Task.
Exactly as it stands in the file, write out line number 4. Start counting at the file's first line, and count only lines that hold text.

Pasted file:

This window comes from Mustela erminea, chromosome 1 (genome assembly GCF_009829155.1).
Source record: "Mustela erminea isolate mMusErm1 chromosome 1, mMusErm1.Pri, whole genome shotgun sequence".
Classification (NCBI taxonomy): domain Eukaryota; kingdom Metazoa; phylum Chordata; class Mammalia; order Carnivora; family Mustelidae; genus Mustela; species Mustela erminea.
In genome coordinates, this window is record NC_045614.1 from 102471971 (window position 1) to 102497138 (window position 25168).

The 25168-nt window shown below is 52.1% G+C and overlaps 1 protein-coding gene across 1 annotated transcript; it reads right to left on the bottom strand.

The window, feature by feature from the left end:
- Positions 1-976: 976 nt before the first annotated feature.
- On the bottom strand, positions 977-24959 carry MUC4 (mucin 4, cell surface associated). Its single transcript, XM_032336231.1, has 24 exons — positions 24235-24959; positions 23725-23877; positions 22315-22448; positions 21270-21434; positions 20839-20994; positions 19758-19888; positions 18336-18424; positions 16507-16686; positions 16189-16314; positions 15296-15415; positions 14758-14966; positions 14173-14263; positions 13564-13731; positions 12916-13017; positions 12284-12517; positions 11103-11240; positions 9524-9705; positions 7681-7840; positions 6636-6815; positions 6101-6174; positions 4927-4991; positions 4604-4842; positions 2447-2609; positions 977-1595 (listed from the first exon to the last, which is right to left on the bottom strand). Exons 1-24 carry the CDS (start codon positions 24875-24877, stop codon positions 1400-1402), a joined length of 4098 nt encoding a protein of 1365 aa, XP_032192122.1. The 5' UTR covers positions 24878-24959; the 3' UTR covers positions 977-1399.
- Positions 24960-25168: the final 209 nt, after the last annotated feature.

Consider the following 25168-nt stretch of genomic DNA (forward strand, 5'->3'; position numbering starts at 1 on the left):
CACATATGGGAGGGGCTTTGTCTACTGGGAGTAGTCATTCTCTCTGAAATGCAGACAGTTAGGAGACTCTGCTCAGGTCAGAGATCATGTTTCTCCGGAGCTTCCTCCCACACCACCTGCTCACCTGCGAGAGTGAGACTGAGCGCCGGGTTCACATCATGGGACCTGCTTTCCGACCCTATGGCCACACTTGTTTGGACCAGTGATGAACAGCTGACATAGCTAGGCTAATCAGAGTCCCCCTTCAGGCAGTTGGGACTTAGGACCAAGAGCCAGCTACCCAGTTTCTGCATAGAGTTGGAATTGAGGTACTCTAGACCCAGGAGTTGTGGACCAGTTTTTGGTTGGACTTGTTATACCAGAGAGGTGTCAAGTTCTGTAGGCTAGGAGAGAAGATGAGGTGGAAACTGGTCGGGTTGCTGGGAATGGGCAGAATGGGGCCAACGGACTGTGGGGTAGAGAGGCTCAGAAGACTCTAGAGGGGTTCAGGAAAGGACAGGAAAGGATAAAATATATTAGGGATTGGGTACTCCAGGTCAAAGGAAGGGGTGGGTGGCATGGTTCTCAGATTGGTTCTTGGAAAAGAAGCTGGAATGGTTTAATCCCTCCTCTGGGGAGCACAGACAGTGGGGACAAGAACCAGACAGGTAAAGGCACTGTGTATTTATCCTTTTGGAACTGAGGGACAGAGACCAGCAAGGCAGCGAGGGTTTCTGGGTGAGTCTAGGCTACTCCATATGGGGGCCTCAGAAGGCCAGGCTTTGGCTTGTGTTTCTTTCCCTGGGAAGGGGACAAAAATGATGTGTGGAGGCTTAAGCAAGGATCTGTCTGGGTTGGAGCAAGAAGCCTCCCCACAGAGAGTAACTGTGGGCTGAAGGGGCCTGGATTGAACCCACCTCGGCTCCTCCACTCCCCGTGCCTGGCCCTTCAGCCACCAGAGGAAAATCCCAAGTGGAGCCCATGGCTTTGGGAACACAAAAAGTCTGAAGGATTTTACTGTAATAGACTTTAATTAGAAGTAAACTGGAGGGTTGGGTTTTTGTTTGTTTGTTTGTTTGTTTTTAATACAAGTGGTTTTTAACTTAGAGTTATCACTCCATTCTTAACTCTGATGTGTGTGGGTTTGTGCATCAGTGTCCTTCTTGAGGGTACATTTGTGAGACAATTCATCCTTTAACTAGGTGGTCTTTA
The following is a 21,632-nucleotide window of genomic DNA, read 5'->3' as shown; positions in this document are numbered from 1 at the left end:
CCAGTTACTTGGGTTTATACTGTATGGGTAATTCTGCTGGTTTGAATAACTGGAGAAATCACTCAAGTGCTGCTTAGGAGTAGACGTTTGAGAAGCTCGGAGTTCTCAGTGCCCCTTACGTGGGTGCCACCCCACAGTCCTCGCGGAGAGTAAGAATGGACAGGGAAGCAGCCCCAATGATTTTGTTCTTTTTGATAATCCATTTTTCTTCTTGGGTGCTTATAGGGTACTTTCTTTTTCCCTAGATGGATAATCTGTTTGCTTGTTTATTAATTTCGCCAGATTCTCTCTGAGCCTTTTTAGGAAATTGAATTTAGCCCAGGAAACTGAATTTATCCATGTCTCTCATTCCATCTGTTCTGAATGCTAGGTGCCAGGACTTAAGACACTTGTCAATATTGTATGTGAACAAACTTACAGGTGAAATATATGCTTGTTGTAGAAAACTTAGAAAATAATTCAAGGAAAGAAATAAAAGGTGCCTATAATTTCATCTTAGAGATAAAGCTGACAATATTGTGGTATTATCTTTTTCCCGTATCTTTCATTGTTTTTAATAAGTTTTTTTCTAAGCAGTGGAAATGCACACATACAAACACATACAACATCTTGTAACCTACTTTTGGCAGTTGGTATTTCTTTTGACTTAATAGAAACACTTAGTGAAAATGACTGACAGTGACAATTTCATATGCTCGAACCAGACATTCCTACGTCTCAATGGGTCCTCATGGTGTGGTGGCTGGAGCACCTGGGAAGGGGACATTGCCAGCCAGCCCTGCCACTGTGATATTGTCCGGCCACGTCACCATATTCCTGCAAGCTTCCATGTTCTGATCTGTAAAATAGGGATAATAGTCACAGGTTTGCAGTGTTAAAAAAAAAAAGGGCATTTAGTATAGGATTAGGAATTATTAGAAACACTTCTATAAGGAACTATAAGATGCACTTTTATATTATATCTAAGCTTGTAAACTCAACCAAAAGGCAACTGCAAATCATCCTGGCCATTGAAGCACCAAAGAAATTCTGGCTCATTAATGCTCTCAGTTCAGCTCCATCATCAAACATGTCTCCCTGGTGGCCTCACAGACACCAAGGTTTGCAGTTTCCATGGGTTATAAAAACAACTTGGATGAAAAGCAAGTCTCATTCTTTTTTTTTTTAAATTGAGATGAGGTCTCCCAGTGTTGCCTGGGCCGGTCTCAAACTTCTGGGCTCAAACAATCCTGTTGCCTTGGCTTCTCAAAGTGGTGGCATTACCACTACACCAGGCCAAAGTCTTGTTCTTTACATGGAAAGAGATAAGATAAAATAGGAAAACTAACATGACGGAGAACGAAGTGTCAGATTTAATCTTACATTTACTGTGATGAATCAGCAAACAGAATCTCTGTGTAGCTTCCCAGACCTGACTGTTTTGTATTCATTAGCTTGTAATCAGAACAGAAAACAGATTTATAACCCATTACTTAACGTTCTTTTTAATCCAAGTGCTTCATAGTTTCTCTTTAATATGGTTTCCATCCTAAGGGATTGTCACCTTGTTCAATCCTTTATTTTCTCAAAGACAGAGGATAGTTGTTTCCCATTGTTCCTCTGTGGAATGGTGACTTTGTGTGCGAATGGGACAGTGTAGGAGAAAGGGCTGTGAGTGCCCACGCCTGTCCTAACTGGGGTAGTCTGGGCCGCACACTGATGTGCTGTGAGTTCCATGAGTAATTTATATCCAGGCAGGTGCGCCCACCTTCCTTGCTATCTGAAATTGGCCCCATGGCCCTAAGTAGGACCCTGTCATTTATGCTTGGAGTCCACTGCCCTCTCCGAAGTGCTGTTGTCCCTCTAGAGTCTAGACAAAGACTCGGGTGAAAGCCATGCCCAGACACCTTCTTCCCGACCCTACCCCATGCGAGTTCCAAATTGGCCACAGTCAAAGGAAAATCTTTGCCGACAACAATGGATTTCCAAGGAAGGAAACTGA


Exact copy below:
In genome coordinates, this window is record NC_045614.1 from 102471971 (window position 1) to 102497138 (window position 25168).